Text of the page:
The Bolshoi Ballet's artistic director was preparing Sunday to move to a German clinic from a Moscow hospital where he is recovering from an acid attack he blames on a colleague at the storied but bitterly divided troupe.
The 42-year-old Sergei Filin has already undergone five operations on his eyes since being rushed to the emergency unit on January 17 after being splashed in the face with sulphuric acid by a masked assailant.
The incident shocked the global artistic community and exposed the acerbic infighting and clan politics that continue to haunt one of Russia's most treasured international brands.
Filin has been replaced on an interim basis at the Bolshoi by the veteran ballerina Galina Stepanenko.
But his importance to the ballet was confirmed last week when the Bolshoi decided to drop its biggest premier of the year -- a new version of Igor Stravinsky's "The Rite of Spring".
The artistic director himself appears remarkably cheerful as he metes out almost daily interviews to the world press while bandaged save for a few holes for his eyes and mouth.
Law enforcement authorities are under intense pressure to make progress after both Filin and Bolshoi director Anatoly Iksanov accused someone inside the theatre of being responsible.
"I've said many times that what happened was connected solely with my work in the Bolshoi," Filin told the BBC in an interview released on Sunday.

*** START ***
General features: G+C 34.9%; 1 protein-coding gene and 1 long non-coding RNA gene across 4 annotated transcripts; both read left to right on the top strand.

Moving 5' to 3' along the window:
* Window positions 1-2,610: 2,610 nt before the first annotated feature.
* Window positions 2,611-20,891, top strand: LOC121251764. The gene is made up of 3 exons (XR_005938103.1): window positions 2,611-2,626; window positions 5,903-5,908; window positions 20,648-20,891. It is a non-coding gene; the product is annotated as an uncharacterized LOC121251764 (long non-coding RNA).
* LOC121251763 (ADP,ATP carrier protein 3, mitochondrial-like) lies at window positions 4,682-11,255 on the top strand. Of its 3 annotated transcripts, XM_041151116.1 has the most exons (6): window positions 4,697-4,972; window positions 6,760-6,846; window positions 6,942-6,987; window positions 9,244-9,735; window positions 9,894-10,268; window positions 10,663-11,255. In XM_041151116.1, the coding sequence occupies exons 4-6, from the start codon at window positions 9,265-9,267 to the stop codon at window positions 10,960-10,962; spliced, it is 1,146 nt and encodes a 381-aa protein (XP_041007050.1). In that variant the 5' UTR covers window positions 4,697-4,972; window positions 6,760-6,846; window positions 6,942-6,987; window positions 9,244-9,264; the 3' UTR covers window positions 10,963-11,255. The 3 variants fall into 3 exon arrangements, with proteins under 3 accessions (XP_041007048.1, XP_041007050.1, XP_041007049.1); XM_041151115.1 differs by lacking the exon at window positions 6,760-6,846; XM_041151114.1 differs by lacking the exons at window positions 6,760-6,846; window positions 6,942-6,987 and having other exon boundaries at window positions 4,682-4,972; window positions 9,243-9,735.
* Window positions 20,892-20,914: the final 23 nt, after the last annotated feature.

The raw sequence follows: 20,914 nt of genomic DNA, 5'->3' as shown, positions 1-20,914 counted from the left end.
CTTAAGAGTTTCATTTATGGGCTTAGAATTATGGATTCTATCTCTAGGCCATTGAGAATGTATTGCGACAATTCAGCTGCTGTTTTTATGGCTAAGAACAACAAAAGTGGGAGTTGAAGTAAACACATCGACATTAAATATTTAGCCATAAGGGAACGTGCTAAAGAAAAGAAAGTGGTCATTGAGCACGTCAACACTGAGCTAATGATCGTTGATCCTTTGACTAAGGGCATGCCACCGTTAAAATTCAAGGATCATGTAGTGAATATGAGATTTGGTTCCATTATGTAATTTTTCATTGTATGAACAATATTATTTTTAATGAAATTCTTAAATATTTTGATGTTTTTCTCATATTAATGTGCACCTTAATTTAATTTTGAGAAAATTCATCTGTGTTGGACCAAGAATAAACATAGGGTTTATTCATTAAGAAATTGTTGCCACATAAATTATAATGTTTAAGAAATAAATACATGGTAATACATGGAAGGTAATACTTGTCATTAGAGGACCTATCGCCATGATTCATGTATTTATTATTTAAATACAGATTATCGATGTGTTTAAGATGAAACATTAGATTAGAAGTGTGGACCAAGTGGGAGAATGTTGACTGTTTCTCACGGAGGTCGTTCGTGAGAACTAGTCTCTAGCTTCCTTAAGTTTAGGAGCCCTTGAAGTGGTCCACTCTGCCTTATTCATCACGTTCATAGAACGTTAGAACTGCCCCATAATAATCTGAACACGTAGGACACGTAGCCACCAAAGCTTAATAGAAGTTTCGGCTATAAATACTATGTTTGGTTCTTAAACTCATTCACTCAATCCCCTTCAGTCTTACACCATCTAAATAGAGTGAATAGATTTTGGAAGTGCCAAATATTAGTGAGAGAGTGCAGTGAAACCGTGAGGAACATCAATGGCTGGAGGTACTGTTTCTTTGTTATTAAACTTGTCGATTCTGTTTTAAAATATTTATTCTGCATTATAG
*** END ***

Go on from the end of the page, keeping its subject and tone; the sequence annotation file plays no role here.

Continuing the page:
But he also refused to name the suspected culprit despite being "absolutely certain" he knew his or her name.
"I will only speak about this when investigators are ready to announce this," he said.
The Russian health ministry said Filin would fly to the German spy town of Aachen on Monday for what promises to be an extended treatment and rehabilitation period.
"The rehab could continue for a fairly long time," spokesman Oleg Salagai told the Interfax news agency.
Doctors said Filin will require several plastic surgery operations and more treatment on his eyes in the coming weeks.
The father of three has always said that his sight remained his main concern because it impacts directly on his family and work.
"I never considered myself to be handsome to begin with," the former principal dancer joked in one recent Russian interview.
The police had vowed to use lie detectors to question witnesses and have already interviewed Nikolai Tsiskaridze -- a top dancer and Russian television celebrity who has fought with Filin for many years.
But both Tsiskaridze -- who denies all involvement -- and the other stars have refused to submit to the polygraphs as is their right under Russian law.
The decision has only raised further suspicion in the Russian media about the honesty and moral integrity of some of dance's biggest names.
The country's mass circulated Komsomolskaya Pravda tabloid remarked that "lie detector tests are a standard procedure that are used for the sole purpose of helping the investigation."
Filin himself said the attack was ultimately linked to the bruised egos and irritation of those who got overlooked for top performance roles.
"I am a very honest person. I have my opinions on things. I take tough decisions," he told the BBC.
"Perhaps there are people who did not like that."